Docket Nos. A-5525-17, A-2208-18.


Superior Court of New Jersey, Appellate Division.

Decided November 24, 2021.

Attorney(s) appearing for the Case

R. William Potter argued the cause for appellants Martha Steinberg, Gamal El-Zoghby, Michael Knight, Ricardo Valdes, Michael Pierro, Michele Pierro, David Fox, Andreas Beutler, Michaela Banck, The New Jersey Conservation Foundation, and Environment New Jersey (Potter and Dickson, attorneys; R. William Potter , on the briefs).

Jason Brandon Kane , Deputy Attorney General, argued the cause for respondent New Jersey Department of Environmental Protection ( Andrew J. Bruck , Acting Attorney General, attorney; Melissa H. Raksa , Assistant Attorney General, of counsel; Jason Brandon Kane , Deputy Attorney General, on the brief).

Amy Chung , Deputy Attorney General, argued the cause for respondent New Jersey Department of Transportation ( Andrew J. Bruck , Acting Attorney General, attorney; Melissa H. Raksa , Assistant Attorney General, of counsel; David M. Kahler , Deputy Attorney General, on the brief).

Afiyfa H. Ellington argued the cause for intervenor Westecunk Creek Association (Giordano, Halleran & Ciesla, PC, attorneys; Michael J. Gross and Afiyfa H. Ellington , on the brief).

Daniel A. Greenhouse argued the cause for amicus curiae Save Barnegat Bay (Eastern Environmental Law Center, attorneys; Daniel A. Greenhouse and William D. Bittinger , on the brief).

Before Judges Sabatino, Rothstadt and Mayer.


This opinion shall not "constitute precedent or be binding upon any court." Although it is posted on the internet, this opinion is binding only on the parties in the case and its use in other cases is limited. R. 1:36-3.

This consolidated appeal challenges three permits issued by the Department of Environmental Protection ("the DEP") in 2018 to its fellow state agency, the Department of Transportation ("the DOT"). If they are valid, the permits allow the DOT to (1) dredge three waterways that flow into the Barnegat Bay; and (2) deposit the wet dredged material into a nearby earthen pit known as a confined disposal facility ("CDF") in Eagleswood Township in Ocean County. The dredged material placed in the CDF eventually dries out, and can be used for other purposes.

The West Creek CDF was originally built in 1966. Further construction of it took place pursuant to a five-year permit issued in 1983 by the DEP, with the approval of the Army Corps of Engineers ("Army Corps"). The project authorized by that permit involved the dredging of a single waterway, the Westecunk Creek. In the ensuing decades since 1983, the CDF's eastern berm, facing the bay, has substantially eroded and several people have built and occupied homes across from the CDF. The DOT purchased the CDF site in 2006.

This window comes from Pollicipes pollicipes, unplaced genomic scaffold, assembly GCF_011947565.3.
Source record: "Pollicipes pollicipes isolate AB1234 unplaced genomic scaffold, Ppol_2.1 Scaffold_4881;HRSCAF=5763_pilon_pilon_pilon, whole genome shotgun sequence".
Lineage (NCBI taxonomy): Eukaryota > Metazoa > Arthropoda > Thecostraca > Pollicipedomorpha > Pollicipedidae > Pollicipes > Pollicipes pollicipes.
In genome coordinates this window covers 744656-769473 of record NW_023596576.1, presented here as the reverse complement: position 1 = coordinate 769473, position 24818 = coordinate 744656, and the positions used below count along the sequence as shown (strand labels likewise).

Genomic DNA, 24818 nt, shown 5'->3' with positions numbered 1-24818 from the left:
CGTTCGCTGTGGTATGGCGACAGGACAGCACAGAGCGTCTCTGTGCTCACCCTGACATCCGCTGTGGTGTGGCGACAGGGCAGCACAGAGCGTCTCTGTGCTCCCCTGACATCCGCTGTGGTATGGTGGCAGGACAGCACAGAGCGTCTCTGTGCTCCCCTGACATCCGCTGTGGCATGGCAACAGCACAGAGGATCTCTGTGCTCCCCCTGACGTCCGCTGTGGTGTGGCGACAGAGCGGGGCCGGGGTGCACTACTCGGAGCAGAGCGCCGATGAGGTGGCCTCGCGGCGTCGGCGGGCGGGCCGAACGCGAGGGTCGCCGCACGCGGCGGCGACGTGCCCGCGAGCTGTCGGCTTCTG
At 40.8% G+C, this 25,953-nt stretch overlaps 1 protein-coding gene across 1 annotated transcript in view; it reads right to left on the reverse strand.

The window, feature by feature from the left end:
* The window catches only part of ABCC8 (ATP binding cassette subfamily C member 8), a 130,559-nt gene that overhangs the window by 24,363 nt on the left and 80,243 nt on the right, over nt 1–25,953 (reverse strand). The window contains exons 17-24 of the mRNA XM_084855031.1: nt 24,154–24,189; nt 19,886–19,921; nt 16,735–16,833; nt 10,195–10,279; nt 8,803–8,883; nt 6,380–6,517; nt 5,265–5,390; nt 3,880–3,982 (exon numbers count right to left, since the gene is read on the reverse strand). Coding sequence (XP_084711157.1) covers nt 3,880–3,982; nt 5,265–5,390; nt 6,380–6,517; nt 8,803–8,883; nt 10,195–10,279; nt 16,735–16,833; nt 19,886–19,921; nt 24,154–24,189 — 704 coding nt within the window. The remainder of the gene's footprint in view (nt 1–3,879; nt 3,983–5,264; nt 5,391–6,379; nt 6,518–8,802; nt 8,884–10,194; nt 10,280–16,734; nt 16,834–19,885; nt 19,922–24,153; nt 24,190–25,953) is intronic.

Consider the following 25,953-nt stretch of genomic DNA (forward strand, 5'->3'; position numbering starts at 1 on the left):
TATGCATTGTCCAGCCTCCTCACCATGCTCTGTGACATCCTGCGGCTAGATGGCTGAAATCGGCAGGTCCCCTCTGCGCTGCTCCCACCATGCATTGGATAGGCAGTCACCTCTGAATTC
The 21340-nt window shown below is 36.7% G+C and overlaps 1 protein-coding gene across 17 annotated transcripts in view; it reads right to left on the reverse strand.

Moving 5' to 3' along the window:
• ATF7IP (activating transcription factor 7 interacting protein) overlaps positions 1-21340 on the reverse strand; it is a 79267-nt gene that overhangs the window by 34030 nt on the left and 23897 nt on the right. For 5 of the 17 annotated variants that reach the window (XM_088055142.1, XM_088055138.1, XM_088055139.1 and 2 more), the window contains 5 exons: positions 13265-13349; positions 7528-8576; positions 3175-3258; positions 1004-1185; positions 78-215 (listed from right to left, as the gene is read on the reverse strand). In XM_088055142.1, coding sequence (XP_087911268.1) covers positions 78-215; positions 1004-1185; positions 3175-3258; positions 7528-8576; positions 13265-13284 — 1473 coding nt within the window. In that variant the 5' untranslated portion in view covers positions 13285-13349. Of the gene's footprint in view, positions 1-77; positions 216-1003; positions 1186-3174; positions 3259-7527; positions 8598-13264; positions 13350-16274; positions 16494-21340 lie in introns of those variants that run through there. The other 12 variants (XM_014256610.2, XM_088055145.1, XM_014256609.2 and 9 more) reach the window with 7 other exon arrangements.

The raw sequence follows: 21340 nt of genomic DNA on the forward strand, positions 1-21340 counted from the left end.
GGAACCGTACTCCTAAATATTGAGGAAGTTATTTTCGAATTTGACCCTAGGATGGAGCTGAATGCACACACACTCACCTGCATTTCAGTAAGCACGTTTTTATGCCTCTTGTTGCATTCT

The challenged 2018 permits would allow the DOT to relocate soil into and raise the berm walls of the CDF from an above-ground height of about six feet to a height of up to fifteen feet. Doing so increases the cubic volume of the CDF by approximately six times the capacity that had been approved and built in 1983.

Appellants are several residents and two environmental groups who complain the present construction of the CDF disturbs the wetlands and threatens endangered species. Although they do not contest the DEP permits insofar as they authorize the dredging of the waterways, appellants contend the permits concerning the CDF are invalid under the applicable statutes and regulations. As part of that contention, they argue the CDF has been abandoned since 1983.

Among other things, appellants and an amicus environmental organization assert that the DEP improperly issued a "General Permit" under N.J.S.A. 13:9B-23 of the Freshwater Protection Act, N.J.S.A. 13:9B-1 to -30 ("FWPA") for the CDF project. They argue the DEP should have conducted the more rigorous process for issuing what is commonly known as an "Individual Permit" under N.J.S.A. 13:9B-9 of FWPA. For this and other reasons, they seek to rescind the permits and halt the ongoing construction of the CDF.

Respondents, the DEP and the DOT, joined by an intervenor group of boat owners and others who use the waterways being dredged under the permits, argue the permits in question are all valid and comport with the applicable environmental statutes and regulations. As a key part of their defense, respondents contend the current CDF project is merely a fortification of the CDF previously approved in 1983 and that it does not require all Individual Permit under FWPA. Respondents further contend the conditions set forth in the permits adequately protect the environment and local wildlife habitats.

For the reasons that follow, we remand this matter to the DEP for reconsideration and more specific findings addressing whether the CDF project complies with the applicable freshwater wetlands regulations. Among other things, the DEP must (1) address what appears to be the substantial enlargement of the CDF from its 1983 dimensions and whether that is an "expansion" disallowed under a General Permit; (2) address whether the CDF as rebuilt in 1983 was subsequently abandoned; (3) address whether depositing dredged material from three waterways rather than one into the CDF is allowed by a General Permit, and; (4) perform a more fulsome analysis of whether the deviations from the 1983 project are only "minor," giving explicit consideration to the objectors' expert reports.

In all other respects, we reject appellants' legal challenges and affirm on those issues.